Returning to same company after redundancy

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Hi 👋 I took voluntary redundancy in November 2020 when my company merged with another. I was paid out in November 2020 for 20 years service. On 1st December 2020 I was asked to temp at the same company for a couple of months in another role/department. This couple of months turned out to he 12 and I finally left 31-12-21.  The job is now available on a permanent basis but I couldn't apply while I was still working temporarily as I'd had no break in service.   Now I've had a break in service can i apply for the role or will there be tax implications? Hope this makes sense it's quite complicated.  I think the company should have terminated my contract after redundancy. I only had a break of 2 days and they just put this as bereavement leave unpaid. 

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  • Grumpy_chap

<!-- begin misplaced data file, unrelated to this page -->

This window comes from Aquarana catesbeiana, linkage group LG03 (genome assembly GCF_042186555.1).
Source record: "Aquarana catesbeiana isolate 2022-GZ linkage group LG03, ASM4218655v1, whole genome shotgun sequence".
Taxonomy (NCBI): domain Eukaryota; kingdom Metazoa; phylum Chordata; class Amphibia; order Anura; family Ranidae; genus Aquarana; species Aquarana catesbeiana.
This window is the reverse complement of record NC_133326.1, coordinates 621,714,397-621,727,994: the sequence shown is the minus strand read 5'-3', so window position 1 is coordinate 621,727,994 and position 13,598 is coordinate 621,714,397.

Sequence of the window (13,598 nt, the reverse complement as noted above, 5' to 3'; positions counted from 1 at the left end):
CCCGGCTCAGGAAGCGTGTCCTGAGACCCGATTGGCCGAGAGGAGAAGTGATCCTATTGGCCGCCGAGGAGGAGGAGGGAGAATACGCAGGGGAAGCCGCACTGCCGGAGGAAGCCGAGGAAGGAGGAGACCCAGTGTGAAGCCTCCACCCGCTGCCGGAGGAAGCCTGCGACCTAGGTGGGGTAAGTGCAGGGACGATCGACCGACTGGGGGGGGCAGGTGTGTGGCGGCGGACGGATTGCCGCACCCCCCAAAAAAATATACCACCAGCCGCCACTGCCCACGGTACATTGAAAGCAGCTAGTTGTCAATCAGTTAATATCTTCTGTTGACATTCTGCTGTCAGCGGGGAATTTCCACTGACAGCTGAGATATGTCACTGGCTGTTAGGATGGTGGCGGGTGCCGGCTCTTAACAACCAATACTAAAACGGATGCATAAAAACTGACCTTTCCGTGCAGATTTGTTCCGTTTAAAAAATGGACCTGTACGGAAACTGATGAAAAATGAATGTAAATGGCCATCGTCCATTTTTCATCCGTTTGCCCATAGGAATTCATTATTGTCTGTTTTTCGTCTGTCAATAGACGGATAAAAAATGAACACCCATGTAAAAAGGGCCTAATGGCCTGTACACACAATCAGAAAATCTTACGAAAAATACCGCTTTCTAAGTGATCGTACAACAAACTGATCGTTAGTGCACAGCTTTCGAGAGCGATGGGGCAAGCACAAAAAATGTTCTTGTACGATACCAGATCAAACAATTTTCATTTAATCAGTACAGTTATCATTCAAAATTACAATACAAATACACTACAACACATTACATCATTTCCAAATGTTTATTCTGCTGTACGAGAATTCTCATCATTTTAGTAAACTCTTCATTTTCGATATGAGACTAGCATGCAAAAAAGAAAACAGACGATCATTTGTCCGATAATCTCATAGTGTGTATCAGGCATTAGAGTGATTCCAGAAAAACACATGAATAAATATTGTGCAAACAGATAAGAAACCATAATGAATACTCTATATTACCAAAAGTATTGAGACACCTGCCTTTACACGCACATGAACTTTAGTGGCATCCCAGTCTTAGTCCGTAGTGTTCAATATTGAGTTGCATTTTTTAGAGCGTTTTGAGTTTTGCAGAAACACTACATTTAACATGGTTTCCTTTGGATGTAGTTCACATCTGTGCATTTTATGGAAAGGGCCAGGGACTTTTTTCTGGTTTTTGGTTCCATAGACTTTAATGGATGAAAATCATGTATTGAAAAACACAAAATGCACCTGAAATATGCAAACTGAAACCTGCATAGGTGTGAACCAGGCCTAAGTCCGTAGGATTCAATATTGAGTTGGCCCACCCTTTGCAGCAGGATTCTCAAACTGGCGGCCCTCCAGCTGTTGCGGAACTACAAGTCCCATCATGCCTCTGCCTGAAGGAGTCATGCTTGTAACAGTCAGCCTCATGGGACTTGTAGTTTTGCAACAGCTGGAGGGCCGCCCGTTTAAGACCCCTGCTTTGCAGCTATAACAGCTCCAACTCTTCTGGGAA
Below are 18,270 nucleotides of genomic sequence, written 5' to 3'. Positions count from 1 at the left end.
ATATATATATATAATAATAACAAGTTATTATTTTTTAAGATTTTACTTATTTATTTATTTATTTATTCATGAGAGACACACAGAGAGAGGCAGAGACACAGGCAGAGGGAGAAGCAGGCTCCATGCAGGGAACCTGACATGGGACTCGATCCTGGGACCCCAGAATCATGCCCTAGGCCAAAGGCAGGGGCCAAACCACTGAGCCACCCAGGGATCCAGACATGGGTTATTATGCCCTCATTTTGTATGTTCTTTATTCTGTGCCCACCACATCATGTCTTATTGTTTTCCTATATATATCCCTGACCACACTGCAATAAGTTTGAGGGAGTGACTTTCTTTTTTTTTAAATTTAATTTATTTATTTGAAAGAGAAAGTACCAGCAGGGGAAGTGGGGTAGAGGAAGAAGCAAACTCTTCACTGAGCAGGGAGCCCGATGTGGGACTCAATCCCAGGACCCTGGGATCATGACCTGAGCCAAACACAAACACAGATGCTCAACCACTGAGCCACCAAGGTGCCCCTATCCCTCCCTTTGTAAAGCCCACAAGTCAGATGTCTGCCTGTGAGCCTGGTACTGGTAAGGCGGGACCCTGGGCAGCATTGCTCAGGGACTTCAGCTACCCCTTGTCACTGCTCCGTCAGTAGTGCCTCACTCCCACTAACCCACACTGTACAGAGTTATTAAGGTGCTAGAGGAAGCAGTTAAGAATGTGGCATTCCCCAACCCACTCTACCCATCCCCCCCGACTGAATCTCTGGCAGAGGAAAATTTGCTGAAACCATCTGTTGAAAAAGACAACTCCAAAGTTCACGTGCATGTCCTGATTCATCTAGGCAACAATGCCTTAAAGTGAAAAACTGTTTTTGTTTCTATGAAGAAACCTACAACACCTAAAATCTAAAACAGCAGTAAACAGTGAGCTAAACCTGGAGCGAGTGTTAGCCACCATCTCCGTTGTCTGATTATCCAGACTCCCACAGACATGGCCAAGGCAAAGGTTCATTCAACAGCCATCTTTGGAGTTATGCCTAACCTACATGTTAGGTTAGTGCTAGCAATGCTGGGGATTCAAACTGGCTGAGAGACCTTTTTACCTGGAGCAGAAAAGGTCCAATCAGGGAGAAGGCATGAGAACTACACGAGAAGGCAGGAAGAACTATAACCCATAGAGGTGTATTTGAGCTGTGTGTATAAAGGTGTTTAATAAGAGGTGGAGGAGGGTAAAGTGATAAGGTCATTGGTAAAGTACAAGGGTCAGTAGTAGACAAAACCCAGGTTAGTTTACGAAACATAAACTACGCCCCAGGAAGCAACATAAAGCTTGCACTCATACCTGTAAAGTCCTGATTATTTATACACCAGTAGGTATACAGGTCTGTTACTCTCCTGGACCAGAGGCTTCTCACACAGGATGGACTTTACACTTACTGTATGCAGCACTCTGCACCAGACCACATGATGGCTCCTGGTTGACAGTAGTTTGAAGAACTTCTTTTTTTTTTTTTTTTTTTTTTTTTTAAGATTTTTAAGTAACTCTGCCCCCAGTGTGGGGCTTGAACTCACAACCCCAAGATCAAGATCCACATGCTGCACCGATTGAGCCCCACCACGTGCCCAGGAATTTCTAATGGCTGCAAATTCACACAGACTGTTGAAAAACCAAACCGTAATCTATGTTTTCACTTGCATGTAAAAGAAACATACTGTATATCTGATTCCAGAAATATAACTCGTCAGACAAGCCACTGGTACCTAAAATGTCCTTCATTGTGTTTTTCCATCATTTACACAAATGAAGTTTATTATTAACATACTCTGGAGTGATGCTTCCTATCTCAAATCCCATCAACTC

Grumpy_chap Posts: 15,024 Forumite
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    Jam75 said:
    Hi 👋 I took voluntary redundancy in November 2020 when my company merged with another. I was paid out in November 2020 for 20 years service. On 1st December 2020 I was asked to temp at the same company for a couple of months in another role/department. This couple of months turned out to he 12 and I finally left 31-12-21.  The job is now available on a permanent basis but I couldn't apply while I was still working temporarily as I'd had no break in service.   Now I've had a break in service can i apply for the role or will there be tax implications? Hope this makes sense it's quite complicated.  I think the company should have terminated my contract after redundancy. I only had a break of 2 days and they just put this as bereavement leave unpaid. 
    Something is not quite right here, especially your comment about 2-days unpaid leave.

    There are specific rules about being made redundant and returning to the same business because quite large sums can be received as redundancy pay and not subject to tax.

    You say you were made redundant in November 2020 and were asked back as a temp 1st December 2020.  I assume you left Friday 27th November and then re-joined Wednesday 2nd December.  That makes the two days break.

    When you re-joined, was that with the company directly or via an Agency?  The comment around unpaid leave suggests direct and may mean that there was no break of service so the tax status of the redundancy pay may need to be confirmed.